Both Ireland and Korea knew coming into the game what they needed from the last game to qualify for the semifinals. A win would guarantee progress for the Irish, but a draw would probably be enough, depending on the result in the game between Spain and Italy. For Korea, nothing but a win would be enough, and even then they would have to rely on the other result in the pool. This set up a thrilling game as both teams traded possession constantly looking for goal-scoring opportunities.

The first half could have ended with each team scoring at least 3 goals, but keepers Jinmin Lee and Elizabeth Murphy were exceptional in the goals and kept opposing attackers out to keep the score level at 0-0 at half time. Ireland found the breakthrough in the second half, as an incredible double save by Lee was not enough and the rebound fell to Sarah Hawkshaw who tapped the ball in, finally breaching the Korean goal. As Korea searched for an equalizer, Ireland scored again, with an attempted kicking clearance by Lee falling to Mullan who squeezed the ball into the goal on a tight angle.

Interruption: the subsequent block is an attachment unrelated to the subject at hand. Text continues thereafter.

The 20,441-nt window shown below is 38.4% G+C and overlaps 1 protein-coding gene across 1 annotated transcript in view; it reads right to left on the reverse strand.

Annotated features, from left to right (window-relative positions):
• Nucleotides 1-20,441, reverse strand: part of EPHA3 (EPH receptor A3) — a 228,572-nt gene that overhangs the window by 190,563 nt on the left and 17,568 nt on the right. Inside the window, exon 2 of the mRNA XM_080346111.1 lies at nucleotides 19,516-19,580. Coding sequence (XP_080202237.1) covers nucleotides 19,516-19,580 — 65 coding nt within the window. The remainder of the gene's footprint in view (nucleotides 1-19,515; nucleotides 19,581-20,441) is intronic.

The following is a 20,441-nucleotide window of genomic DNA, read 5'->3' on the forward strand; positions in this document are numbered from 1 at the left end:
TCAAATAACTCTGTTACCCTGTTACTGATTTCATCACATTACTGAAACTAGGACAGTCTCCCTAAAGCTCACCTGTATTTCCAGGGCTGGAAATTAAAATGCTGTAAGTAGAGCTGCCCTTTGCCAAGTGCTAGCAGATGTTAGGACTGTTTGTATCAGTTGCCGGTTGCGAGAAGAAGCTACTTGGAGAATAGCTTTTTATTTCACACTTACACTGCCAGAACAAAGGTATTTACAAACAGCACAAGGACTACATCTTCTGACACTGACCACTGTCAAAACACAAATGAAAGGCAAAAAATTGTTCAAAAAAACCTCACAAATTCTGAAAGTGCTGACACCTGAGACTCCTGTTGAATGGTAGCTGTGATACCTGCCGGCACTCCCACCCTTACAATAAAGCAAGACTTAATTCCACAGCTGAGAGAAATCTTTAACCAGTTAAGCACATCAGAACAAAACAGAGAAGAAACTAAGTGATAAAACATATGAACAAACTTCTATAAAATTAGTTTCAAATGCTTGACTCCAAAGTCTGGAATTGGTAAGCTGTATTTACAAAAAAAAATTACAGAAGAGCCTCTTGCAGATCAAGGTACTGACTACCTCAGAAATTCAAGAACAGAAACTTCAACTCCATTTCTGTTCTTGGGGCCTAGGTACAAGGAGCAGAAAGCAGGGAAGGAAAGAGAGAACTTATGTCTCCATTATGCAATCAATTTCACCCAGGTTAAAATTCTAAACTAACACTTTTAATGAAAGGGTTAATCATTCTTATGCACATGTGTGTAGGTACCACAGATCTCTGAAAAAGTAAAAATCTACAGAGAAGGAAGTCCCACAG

With less than 7 minutes to go and 3 goals to get, Korea seemed down and out, but found a route back through penalty corners. The first one, with 3 minutes left in the game, struck an Irish defender on the line and led to a penalty stroke that was dispatched by Hyejin Cho. With 2 minutes left to go, Korea scored again, this time from a drag flick by Sujin An. Ireland managed the remaining 2 minutes very well, to end the game on a tie. The result meant Korea were out of semifinal qualification, while Ireland would qualify for the semifinals as long as Spain took at least a point out of their following game against Italy.

Ireland captain Katie Mullan won her second consecutive player of the match award and said: “A bit nervy in the end with Korea being efficient with their chances in the final minutes. We will take the draw and watch the remaining games now to see how things play out.”